Outside, he resumed his feline shape and sniffed the air for demons. Satisfied he was alone, Anubis shook raindrops from his fur and waited until ‘The Royal Way’ re-materialized as a luminescent green carpet shimmering with power that levitated an inch above the cobbled street. He pawed it cautiously before streaking down the country lane towards a treeline of oak and willow startling a lean fox emerging from a skeletal hedgerow.
The fox stared after the disappearing vision and sniffed the distinctive splayed paw prints of a cat with extra toes. “Goodness,” it said out loud. “This can’t be true. It’s a thousand moons too soon!”
Inside the forest, a green mist replaced the carpet, hovering eerily like low-lying swamp gas. As Anubis waded through it the trees took a step back and the population of woodland creatures pressed forward. Rabbits and mice; badgers and fox, lined the path, respectfully averting their eyes.
Anubis howled a formal greeting that set up a general bustling of fur and claws on the forest floor. Birdsong and chattering squirrels chirped from the tree canopy, and the tree sprites, never at ease with the feline species, slithered out of sight on the highest boughs.
It was nine minutes past midnight when Anubis emerged from the trees before a Roman wall curled protectively around Bede Hall like a dragon’s tail. He landed, light as a phantom, and padded a crumbling span of the 73-mile-long Hadrian’s Wall holding his tail high like an antenna.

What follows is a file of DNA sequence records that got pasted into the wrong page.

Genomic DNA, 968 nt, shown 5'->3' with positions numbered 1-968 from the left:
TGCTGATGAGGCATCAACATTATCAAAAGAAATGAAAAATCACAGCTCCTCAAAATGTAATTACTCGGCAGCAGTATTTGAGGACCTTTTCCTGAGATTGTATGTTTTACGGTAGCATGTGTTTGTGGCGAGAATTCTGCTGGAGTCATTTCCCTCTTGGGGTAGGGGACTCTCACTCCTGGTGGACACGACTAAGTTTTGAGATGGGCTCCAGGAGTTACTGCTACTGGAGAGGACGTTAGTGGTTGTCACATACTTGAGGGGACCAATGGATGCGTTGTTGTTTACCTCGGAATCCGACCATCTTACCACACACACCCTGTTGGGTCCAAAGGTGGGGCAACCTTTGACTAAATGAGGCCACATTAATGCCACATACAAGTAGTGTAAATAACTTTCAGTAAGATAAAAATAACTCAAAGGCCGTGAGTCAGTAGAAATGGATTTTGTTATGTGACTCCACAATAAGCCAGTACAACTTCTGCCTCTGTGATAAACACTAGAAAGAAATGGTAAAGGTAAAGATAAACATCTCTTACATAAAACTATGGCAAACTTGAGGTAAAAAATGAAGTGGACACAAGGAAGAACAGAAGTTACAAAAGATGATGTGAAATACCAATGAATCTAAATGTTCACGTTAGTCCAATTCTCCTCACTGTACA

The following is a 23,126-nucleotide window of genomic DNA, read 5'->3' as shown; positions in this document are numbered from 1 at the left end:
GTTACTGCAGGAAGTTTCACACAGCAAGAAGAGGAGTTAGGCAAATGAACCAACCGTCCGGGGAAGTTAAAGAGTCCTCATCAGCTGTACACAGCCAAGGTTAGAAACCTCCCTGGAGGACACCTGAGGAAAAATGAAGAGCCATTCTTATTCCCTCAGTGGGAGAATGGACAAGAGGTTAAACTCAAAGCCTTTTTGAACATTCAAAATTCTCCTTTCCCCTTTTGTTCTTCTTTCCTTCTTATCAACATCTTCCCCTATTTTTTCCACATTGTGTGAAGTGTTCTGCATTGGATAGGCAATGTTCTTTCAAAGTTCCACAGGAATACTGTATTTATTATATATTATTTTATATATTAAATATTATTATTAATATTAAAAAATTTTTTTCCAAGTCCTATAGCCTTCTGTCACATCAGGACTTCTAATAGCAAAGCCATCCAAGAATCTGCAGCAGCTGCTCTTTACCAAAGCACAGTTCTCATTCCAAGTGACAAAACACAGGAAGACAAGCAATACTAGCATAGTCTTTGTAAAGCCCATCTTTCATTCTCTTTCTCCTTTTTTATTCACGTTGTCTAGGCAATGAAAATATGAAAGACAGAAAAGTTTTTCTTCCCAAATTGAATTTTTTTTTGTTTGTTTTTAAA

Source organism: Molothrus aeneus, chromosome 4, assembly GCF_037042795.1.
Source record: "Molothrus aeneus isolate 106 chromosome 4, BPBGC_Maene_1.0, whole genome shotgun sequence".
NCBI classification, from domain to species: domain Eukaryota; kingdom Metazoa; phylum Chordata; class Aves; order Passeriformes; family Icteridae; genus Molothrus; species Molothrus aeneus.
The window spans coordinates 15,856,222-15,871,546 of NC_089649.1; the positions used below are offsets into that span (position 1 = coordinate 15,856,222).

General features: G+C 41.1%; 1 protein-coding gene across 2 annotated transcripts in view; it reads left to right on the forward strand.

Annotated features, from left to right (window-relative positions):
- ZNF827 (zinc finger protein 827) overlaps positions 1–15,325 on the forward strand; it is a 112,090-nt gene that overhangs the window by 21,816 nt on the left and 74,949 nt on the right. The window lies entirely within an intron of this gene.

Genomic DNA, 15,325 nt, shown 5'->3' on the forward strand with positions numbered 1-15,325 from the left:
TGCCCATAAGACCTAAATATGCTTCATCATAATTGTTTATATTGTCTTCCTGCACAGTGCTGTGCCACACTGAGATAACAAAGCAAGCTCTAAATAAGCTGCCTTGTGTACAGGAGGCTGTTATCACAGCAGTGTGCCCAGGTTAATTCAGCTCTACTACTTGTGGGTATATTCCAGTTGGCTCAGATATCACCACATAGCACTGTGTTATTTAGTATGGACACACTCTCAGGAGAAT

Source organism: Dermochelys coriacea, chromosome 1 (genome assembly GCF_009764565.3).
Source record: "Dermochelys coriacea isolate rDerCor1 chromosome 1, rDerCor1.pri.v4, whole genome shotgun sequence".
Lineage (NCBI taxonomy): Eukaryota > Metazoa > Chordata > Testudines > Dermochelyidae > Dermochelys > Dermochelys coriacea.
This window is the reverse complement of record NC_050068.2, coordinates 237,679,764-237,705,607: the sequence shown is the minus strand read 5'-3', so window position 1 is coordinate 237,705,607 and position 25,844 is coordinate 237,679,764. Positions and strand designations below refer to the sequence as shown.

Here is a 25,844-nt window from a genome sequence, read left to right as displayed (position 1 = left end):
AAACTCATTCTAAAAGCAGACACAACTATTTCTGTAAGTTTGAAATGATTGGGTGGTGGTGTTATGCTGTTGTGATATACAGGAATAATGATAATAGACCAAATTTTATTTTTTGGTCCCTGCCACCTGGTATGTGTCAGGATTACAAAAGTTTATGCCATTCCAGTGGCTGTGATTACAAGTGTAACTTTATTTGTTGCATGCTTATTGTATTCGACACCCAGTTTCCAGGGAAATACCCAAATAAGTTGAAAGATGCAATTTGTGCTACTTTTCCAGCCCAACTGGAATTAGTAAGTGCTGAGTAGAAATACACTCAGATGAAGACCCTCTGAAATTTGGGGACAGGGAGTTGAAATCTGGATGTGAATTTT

Lightning bolts seared the sky in pulsating searchlights. Anubis reached the second time portal as a resounding thunderbolt dislodged an ancient stone and set it rolling towards the Hall’s gates carved with magic symbols.
Inside the gates, a herd of green animals made of leaves, gamboled in their midnight hour of freedom. They halted abruptly as Anubis slipped through the bars. The largest topiary, a sphinx named Sage, bowed its head. The others froze into their daytime positions and waited for their leader’s orders. The smallest, a young hare named Harigold, hopped up and down too excited to remain still.
Anubis returned Sage’s bow. His brief message containing the words mercurial, fickle, and diabolical triggered a renewed display of lightning spikes that singed the treetops. “Make the most of your freedom,” he said. “We’re nearly out of time. Pass the word.”
Sage mumbled to himself so Harigold wouldn’t hear. “But surely, that’s impossible.”
Anubis positioned his back against the moon and stared through the bars at a small window under the eaves waiting for the Hall’s all-clear signal of nine flashing lights before heading to his English wife, Feathers, waiting in the dining room window of the great house.